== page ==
NES Classic Edition And Hatchimals Are The Latest In A Long List Of Sold-Out Hot Holiday Gifts

If your children (or you, we won’t judge) have the NES Classic Edition game console or Hatchimals on their wishlist for Santa, you might be out of luck. They are completely sold out, and it is uncertain when Santa’s elves will be creating the next batch. The NES Classic Edition and Hatchimals are not the first toys to be this popular, and they certainly won't be the last. Here is our list of some of the most high-in-demand, hard-to-find toys in holiday seasons past.

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Cabbage Patch Kids
Many toys throughout the twentieth century were incredibly popular, however, Cabbage Patch Kids were really the first toys to create chaotic shopping frenzies. Cabbage Patch Kids were originally created by artist and businessman Xavier Roberts in 1978. By Christmas of 1983, parents were scrambling to get their hands on one of the three million dolls that had been produced. Fights broke out at toy stores and the dolls sold for ten times their market value on the black market. Today parents can pick up a new Cabbage Patch Kid for roughly $8, however, the original dolls can fetch up to $500 on eBay. 

cabbage patck kid

The original Gameboy was first released in 1989 and was an immediate hit. In its first two weeks in Japan, its stock of 20,000 was completely sold, while 40,000 units were sold in the United States on its first day of release. Nintendo sold millions of the devices by Christmas. Today, 116 million Gameboy’s have been sold worldwide.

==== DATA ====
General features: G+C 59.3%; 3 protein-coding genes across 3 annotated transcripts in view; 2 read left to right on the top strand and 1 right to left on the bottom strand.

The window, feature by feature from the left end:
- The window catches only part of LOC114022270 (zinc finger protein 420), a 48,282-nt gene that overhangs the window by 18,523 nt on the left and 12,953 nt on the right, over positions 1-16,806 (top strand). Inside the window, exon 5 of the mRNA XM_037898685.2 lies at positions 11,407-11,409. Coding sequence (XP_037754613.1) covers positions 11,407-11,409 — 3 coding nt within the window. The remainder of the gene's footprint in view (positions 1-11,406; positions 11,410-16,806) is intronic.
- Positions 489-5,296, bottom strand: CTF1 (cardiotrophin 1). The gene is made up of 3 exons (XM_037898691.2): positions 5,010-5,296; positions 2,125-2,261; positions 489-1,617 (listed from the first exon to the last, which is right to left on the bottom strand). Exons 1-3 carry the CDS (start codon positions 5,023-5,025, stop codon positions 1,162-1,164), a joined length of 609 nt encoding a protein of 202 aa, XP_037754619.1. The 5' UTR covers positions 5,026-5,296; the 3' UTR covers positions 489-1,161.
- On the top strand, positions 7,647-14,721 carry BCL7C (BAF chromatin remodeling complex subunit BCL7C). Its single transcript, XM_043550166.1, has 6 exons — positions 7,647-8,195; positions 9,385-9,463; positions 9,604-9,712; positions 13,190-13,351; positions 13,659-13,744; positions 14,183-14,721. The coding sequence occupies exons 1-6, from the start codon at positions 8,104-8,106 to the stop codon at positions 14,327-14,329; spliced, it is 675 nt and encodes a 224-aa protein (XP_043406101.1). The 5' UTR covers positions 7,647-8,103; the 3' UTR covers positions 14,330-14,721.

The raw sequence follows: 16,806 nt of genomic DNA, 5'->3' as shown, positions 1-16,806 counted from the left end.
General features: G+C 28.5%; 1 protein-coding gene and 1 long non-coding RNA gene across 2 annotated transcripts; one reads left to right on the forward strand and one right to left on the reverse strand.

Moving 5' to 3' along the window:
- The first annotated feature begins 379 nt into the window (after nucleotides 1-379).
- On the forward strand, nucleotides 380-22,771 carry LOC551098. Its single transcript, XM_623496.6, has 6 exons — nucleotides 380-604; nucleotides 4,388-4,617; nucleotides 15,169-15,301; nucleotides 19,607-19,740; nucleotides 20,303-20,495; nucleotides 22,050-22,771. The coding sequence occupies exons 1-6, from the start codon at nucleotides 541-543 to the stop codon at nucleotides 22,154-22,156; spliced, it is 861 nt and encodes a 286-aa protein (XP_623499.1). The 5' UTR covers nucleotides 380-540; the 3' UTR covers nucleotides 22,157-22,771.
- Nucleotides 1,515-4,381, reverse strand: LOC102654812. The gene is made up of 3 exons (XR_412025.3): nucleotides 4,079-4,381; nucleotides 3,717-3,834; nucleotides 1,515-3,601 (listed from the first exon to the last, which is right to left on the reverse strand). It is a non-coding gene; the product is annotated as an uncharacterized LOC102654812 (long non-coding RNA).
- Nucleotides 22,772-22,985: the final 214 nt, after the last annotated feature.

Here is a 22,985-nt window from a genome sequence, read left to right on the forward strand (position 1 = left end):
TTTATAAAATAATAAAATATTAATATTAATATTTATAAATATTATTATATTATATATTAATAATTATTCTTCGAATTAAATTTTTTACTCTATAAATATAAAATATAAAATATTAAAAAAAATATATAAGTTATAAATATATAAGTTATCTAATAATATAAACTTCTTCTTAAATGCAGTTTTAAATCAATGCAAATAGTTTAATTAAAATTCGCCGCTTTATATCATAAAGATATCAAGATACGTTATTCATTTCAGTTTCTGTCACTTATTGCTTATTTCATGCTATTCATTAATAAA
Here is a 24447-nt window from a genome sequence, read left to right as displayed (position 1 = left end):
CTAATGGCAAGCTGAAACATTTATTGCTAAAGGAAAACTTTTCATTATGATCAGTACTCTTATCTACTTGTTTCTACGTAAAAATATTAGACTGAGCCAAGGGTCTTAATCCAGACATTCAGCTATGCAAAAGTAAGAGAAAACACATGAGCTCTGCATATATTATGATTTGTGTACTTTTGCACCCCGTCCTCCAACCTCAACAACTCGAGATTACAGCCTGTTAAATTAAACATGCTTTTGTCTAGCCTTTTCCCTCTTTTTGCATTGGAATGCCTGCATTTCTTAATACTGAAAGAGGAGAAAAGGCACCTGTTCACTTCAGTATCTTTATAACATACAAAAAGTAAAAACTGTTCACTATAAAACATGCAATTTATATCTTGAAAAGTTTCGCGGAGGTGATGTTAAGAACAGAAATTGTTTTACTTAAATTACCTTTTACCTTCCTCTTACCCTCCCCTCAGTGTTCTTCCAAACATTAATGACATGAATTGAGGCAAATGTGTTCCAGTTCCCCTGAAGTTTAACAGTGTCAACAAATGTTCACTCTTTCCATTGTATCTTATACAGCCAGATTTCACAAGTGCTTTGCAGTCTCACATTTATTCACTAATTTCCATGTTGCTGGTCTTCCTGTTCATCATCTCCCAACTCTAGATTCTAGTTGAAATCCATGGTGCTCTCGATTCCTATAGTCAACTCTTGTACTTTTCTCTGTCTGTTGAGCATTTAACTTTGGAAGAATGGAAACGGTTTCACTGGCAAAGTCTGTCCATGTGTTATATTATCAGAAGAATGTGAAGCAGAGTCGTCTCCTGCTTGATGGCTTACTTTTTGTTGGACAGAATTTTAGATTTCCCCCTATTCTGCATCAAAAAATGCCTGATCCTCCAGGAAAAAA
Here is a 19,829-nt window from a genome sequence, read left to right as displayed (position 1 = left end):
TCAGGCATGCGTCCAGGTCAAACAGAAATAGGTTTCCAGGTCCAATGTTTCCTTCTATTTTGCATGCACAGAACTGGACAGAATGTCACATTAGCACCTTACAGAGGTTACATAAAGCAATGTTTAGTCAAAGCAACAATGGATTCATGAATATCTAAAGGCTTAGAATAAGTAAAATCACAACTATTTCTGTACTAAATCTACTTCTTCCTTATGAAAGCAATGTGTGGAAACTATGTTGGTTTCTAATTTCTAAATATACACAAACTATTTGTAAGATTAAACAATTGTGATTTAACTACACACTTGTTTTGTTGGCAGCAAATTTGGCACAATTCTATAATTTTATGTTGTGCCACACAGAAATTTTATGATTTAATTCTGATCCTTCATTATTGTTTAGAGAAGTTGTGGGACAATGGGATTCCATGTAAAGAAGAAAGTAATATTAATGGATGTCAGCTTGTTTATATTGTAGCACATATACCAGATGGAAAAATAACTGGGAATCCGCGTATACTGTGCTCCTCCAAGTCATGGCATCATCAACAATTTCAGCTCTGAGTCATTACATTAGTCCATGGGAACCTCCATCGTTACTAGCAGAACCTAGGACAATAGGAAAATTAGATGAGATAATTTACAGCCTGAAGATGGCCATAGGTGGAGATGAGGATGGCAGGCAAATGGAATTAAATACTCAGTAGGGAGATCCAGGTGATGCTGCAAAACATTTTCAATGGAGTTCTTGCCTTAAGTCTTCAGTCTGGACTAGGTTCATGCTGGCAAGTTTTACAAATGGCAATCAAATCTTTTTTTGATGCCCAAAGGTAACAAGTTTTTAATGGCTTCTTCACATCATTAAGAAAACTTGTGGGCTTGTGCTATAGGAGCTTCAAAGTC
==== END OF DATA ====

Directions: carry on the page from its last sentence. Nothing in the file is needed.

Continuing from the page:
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Super Nintendo
Nintendo was on a roll in the late 80’s/early 90’s. The Super Nintendo helped to cement their reign in the 1990’s. Nintendo's initial shipment of 300,000 units sold out within hours in Japan. A similar pattern followed in the United States and the United Kingdom. The SNES was a global success and the best-selling console of the 16-bit era despite its late start and fierce competition. In total, 49.1 million units were sold worldwide.

super nintendo

Tickle Me Elmo
The Tickle Me Elmo phase of 1996 still haunts many parents today. Tickle Me Elmo was released in July 1996, with a supply of 400,000 units. The toys sold well but continued to remain in stock for a few months. Suddenly, the day after Thanksgiving, the doll was completely sold out thanks to a plug from celebrity Rosie O’Donnell. Two women were arrested in Chicago for fighting over the doll, while a store clerk at Wal-Mart in Fredericton, Canada received a few broken ribs during a stampede. By Christmas, Elmos were appearing on the black market for as much as $7,100 USD. 


Almost every 90’s kid had a Tamagotchi, the keychain-sized virtual pet simulation game created in Japan by Akihiro Yokoi. At its height, fifteen Tamagotchis were sold every minute in the United States and Canada. Tamagotchis were accused of disrupting classes and, once the Tamagotchi Connection Version 2 had been released, encouraging gambling. By 2010, over 76 million Tamagotchis have been sold worldwide.


1998 was the year of the Furby, the creepy gibberish-speaking robotic toy. The toy was constantly hyped on television and created quite a demand. Tiger Electronics only produced 2 million Furbies in 1998 and quickly sold out. Some Furbies went for as much as $300 online once supplies had dwindled. Over 40 million Furbies were sold in its first three years alone. The United States government even accused Furbies of being Chinese spies. Ironically, Furbies only now fetch half their retail price on eBay.